Hemophilia is a bleeding disorder. It can make the body not be able to clot blood normally, and have excessive bleeding after an injury. There is not enough clotting factor in their blood. Clotting factor is a protein in blood that controls bleeding. People with hemophilia do not bleed any faster than normal, but can bleed for a loner amount of time. It often affects the head, stomach, joints, knees, elbows, and ankles. Symptoms may include many large deep bruises, joint pain and swelling, unexplained bleeding, and blood in urine. These symptoms can cause build up of blood (hematoma), blood clotting, and abnormal bleeding. To cause hemophilia there is a defect in one of the genes that determines how the body makes blood clotting factor VIII or IX.
These genes are located on the X chromosomes. If the gene is faulty, the result is hemophilia unless there is a dominant, normal gene on a matching X chromosome. Hemophilia is a sex-linked recessive disorder. If someone is the carrier of hemophilia, but the other person is not, there is a fifty percent chance their child will have hemophilia (more likely in a boy). If two people are carriers of hemophilia, there is a one hundred percent chance of having it. If there is no carrier of hemophilia in a relationship there is still a chance one can get it, even with no family history. When a father has hemophilia but a mother does not, none of the sons will have hemophilia, but, the daughters will carry the hemophilia gene. These kinds of defects occur more often in men than in women.Woman can only have hemophilia if their father has it or of their mother is a carrier. This, is very uncommon. In females (who have two X chromosomes), a mutation would have to occur in both copies of the gene to cause the disorder. There are two main types of Hemophilia.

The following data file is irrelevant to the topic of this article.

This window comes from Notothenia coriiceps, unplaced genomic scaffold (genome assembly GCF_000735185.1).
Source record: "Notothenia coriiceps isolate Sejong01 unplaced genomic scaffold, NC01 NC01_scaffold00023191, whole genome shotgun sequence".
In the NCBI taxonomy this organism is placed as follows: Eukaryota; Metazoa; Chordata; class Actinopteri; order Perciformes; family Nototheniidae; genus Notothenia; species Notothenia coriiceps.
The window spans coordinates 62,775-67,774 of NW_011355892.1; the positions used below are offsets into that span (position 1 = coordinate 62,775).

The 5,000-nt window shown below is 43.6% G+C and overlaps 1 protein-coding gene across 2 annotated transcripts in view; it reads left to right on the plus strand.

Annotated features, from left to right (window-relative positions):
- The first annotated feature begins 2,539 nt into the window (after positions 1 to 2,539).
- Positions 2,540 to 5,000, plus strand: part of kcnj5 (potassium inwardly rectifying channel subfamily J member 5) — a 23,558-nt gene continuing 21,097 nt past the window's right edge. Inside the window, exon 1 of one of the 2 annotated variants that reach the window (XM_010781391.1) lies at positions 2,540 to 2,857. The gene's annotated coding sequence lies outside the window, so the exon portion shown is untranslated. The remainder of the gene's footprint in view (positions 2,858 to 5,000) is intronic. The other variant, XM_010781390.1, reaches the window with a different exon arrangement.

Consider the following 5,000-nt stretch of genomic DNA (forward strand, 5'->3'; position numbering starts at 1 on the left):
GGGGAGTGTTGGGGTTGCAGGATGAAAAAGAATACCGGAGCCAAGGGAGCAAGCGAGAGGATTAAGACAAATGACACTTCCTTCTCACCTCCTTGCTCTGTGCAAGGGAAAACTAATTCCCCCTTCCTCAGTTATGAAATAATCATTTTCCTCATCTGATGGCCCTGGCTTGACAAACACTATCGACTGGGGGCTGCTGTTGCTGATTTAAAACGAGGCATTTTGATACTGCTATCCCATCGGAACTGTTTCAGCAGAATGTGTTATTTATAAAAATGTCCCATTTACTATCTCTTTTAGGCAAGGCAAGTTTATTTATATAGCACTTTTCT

Hemophilia A (due to clotting factor VIII deficiency) is the most common type of Hemophilia. Hemophilia B (due to clotting factor IX deficiency) occurs in one of twenty thousand newborns around the world. Both Hemophilia A and B are clinically almost identical and are inherited in an X-linked recessive genetic pattern. Depending on the severity of the hemophilia, symptoms can be worse or less likely. This can range from normal to severe. Today, treating hemophilia can be very effective. If a clot is treated quick and effectively it will help reduce pain in the joints, muscles, and organs. To treat a clot, the clotting factor that is missing when one has hemophilia is injected into the bloodstream. When enough clotting factor is injected the bleeding will stop. There is no cure yet and they are currently trying to find one.
Without treatment, if one has severe hemophilia it may be hard to go to school or work and they can even become physically disabled. Treatment is given for bleeding into a joint, injury to the neck, mouth, tongue, face, or eye, severe pain, swelling, open wounds, and more. Acetylsalicylic acid (Aspirin) can cause more bleeding as well as other drugs.